Cents = " And " & Cents & " Cents"

End Select

ConvertCurrencyToEnglish = Dollars & Cents

**End Function**

**Private Function ConvertHundreds (ByVal MyNumber)**

Dim Result As String

' Exit if there is nothing to convert.

If Val(MyNumber) = 0 Then Exit Function

' Append leading zeros to number.

MyNumber = Right("000" & MyNumber, 3)

' Do we have a hundreds place digit to convert?

If Left(MyNumber, 1) <> "0" Then

Result = ConvertDigit(Left(MyNumber, 1)) & " Hundred "

End If

' Do we have a tens place digit to convert?

If Mid(MyNumber, 2, 1) <> "0" Then

Result = Result & ConvertTens(Mid(MyNumber, 2))

Else

' If not, then convert the ones place digit.

Result = Result & ConvertDigit(Mid(MyNumber, 3))

End If

ConvertHundreds = Trim(Result)

**End Function**

**Private Function ConvertTens (ByVal MyTens)**

Dim Result As String

' Is value between 10 and 19?

If Val(Left(MyTens, 1)) = 1 Then

Select Case Val(MyTens)

Case 10: Result = "Ten"

Case 11: Result = "Eleven"

Case 12: Result = "Twelve"

Case 13: Result = "Thirteen"

Case 14: Result = "Fourteen"

Case 15: Result = "Fifteen"

Case 16: Result = "Sixteen"

Case 17: Result = "Seventeen"

Case 18: Result = "Eighteen"

Case 19: Result = "Nineteen"

Case Else

End Select

Else

' .. otherwise it's between 20 and 99.

Select Case Val(Left(MyTens, 1))

Case 2: Result = "Twenty "

Case 3: Result = "Thirty "

Case 4: Result = "Forty "

Case 5: Result = "Fifty "

Case 6: Result = "Sixty "

Case 7: Result = "Seventy "

Case 8: Result = "Eighty "

Case 9: Result = "Ninety "

Case Else

End Select

' Convert ones place digit.

Result = Result & ConvertDigit(Right(MyTens, 1))

End If

ConvertTens = Result

**End Function**

**Private Function ConvertDigit (ByVal MyDigit)**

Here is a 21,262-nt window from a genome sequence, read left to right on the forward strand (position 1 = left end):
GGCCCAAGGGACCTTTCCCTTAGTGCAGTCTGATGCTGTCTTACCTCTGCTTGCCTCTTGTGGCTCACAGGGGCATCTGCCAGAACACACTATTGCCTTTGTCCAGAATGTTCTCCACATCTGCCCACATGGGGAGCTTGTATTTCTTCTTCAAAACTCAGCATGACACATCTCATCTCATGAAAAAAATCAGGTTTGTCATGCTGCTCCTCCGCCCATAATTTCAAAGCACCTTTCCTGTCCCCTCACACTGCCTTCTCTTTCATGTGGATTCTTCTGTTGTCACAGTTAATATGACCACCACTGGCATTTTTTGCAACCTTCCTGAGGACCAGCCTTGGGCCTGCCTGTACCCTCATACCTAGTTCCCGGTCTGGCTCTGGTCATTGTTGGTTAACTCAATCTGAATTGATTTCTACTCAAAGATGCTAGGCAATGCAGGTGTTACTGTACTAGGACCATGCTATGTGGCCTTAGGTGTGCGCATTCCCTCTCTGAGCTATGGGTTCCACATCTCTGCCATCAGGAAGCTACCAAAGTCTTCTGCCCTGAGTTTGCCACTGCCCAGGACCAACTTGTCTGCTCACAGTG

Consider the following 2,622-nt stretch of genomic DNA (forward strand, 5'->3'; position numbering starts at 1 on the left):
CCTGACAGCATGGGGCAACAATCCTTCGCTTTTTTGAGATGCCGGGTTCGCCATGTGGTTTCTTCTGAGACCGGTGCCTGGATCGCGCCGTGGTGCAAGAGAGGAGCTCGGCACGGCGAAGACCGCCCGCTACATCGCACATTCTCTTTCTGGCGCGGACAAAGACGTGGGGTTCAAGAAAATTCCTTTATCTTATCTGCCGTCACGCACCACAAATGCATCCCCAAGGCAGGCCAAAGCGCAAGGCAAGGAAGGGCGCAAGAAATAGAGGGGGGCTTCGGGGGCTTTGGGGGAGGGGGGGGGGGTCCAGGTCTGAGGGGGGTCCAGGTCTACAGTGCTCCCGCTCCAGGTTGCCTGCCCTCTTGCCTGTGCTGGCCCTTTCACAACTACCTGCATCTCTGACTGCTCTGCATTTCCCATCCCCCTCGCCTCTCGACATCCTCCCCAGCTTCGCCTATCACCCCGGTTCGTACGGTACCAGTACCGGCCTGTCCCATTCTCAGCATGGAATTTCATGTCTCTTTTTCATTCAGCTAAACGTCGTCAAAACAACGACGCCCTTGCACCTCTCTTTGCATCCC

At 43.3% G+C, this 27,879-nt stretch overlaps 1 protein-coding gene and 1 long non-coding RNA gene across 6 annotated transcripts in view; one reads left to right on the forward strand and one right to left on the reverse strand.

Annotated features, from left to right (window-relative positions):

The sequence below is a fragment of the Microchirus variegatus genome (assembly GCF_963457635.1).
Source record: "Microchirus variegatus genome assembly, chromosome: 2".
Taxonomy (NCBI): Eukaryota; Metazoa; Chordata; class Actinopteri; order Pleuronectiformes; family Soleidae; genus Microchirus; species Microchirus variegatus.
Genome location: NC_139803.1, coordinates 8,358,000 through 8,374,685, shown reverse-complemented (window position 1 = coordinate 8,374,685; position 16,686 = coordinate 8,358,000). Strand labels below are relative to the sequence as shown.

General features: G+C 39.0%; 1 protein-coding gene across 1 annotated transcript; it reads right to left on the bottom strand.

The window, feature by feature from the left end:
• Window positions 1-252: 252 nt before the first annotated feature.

Select Case Val(MyDigit)

Case 1: ConvertDigit = "One"

Case 2: ConvertDigit = "Two"

Case 3: ConvertDigit = "Three"

Case 4: ConvertDigit = "Four"

Case 5: ConvertDigit = "Five"

Case 6: ConvertDigit = "Six"

Case 7: ConvertDigit = "Seven"

Case 8: ConvertDigit = "Eight"

Case 9: ConvertDigit = "Nine"

Case Else: ConvertDigit = ""

End Select

**End Function**

This article shows you how to create a sample, user-defined function named ConvertCurrencyToEnglish() to convert a numeric value to an English word representation. For example, the function will return the following words for the number 1234.56:

The Function Wizard can also be used to enter a custom function in a worksheet. To use the Function Wizard, follow these steps:

1. Click the Function Wizard button, and select User Defined under Function Category.

2. Select ConvertCurrencyToEnglish, and enter your number or cell reference.

3. Click Finish

1. Insert a module sheet into a workbook. To do this in Microsoft Excel 97 or Microsoft Excel 98, point to Macro on the Tools menu, and then click Visual Basic Editor. In the Visual Basic Editor, click Module on the Insert menu. In Microsoft Excel 5.0 or 7.0, point to Macro on the Insert menu and click Module.

2. Type the following code into the module sheet.

Dim Temp

Dim Dollars, Cents

Dim DecimalPlace, Count

ReDim Place(9) As String

Place(2) = " Thousand "

Place(3) = " Million "